There is something distinctly off about the newest record from Kip Moore, the country singer who burst onto the scene with the tailgate anthem “Somethin’ ‘Bout A Truck” in 2012.
SLOWHEART, which was released Sept. 8, does not actually feel like a country record, and certainly not like kind of bro-country one would expect from a man whose most played song on Spotify is called “Somethin’ ‘Bout a Truck.”
Part of that has to do with the image Moore is crafting. In an interview with Rolling Stone from couple of years ago, Moore talked about how after getting setback on a failed sophomore album, he turned down a couple of “surefire” hit songs simply because he did not write them.
Knowing the background details helps when listening to his more recent output because of the authenticity it lends.
The majority of the songs on SLOWHEART deal with the usual country topics: drinking, failed relationships and playing guitar.
Moore is another in the lineage of the working class musicians, with more in common with the likes of Bob Seger or Bruce Springsteen. This is thing that sets Moore apart from his contemporaries – Luke Bryan or Florida Georgia Line or any musicians 90 percent of the bars on Broadway are going to bump to the delight of the 17 bachelorette parties there.
It might seem silly to compare Moore, who has a song on the album about all the amazing things he’s done since he became famous – including, apparently, smoking cigarettes with Slash and discussing Johnny Cash with the Pope over coffee – with Seger or Springsteen but it is an apt comparison.
It is no doubt aided by Moore’s deeper, slightly twangy growl, one that conjures up images of a scruffy dude with calloused on his hands.
That doesn’t really show the romance at the heart of this album.Of the 13 tracks on the album, about 11 of them are about women. Some of them are wistful, I-wish-things-could-have-gone-differently, while others are about finding that perfect girl, settling down and “raising a couple more girls like you.”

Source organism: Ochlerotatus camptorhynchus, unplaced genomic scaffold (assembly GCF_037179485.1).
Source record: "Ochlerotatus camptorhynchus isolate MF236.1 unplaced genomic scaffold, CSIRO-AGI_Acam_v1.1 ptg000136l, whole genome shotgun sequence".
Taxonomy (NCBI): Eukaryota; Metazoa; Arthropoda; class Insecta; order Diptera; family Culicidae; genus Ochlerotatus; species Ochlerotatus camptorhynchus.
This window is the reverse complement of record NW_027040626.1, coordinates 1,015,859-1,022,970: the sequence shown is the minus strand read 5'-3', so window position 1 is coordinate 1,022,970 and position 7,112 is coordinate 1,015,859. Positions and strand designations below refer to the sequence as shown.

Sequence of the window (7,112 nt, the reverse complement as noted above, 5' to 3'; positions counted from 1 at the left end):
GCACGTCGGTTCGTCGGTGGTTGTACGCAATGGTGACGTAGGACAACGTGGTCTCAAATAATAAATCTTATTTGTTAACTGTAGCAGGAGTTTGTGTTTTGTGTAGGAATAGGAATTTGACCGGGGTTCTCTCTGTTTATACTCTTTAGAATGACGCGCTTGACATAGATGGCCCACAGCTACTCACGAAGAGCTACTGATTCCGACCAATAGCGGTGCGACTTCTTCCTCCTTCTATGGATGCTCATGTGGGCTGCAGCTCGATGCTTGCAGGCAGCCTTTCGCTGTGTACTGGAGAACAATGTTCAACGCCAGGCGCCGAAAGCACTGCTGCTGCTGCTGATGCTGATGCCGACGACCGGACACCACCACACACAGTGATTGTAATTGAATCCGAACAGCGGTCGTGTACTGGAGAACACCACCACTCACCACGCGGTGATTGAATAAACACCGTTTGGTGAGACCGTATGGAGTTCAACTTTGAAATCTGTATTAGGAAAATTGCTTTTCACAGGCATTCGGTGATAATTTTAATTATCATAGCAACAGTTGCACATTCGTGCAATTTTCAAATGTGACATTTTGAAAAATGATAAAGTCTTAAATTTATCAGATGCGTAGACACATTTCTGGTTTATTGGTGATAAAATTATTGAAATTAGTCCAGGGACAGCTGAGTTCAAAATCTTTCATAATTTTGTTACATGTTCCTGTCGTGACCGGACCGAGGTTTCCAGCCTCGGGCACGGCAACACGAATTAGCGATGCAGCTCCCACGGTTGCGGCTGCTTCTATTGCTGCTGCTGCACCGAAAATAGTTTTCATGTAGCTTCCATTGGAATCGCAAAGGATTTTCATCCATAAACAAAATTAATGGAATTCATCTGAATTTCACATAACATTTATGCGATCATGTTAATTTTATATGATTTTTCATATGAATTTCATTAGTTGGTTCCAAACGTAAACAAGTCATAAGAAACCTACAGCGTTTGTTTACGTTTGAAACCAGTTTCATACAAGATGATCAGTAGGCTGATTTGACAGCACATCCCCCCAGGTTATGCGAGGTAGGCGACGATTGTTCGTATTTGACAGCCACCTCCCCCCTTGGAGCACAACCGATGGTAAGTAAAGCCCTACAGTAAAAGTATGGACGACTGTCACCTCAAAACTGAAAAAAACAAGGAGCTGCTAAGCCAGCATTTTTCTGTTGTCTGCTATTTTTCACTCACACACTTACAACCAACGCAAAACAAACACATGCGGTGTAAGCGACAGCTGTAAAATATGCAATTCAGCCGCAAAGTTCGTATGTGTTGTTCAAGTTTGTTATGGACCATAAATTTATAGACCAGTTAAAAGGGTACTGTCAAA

One of them, my personal favorite, is even a bit meta. On “Just Another Girl,” Moore recognizes the sheer number of songs about girls written by guys like himself.
“I’m just another boy/In another band/You’re just another girl/I put in a song.”
There is some depth to his music, however, most prominently displayed in the album’s closer, “Guitar Man.”
It’s a lot slower than everything else on the album, which is saying something, as this is not a particularly up-tempo record.
The song is what you would get if you crossed “Piano Man” with “Turn the Page,” an ode to the grueling life of a musician on the road, trying to make it to the top.
There’s a sense of sadness, a weariness that comes from a man who plays around 200 shows across the country.
Overall I did enjoy this album, more than I thought I would because I fell into the same trap presumably many will in thinking that Moore is just more bro-country.
I would recommend it to everyone who likes country music, as there is enough to satisfy everyone’s tastes, plus anyone looking for something to throw on while drinking PBR and reminiscing about the one who got away.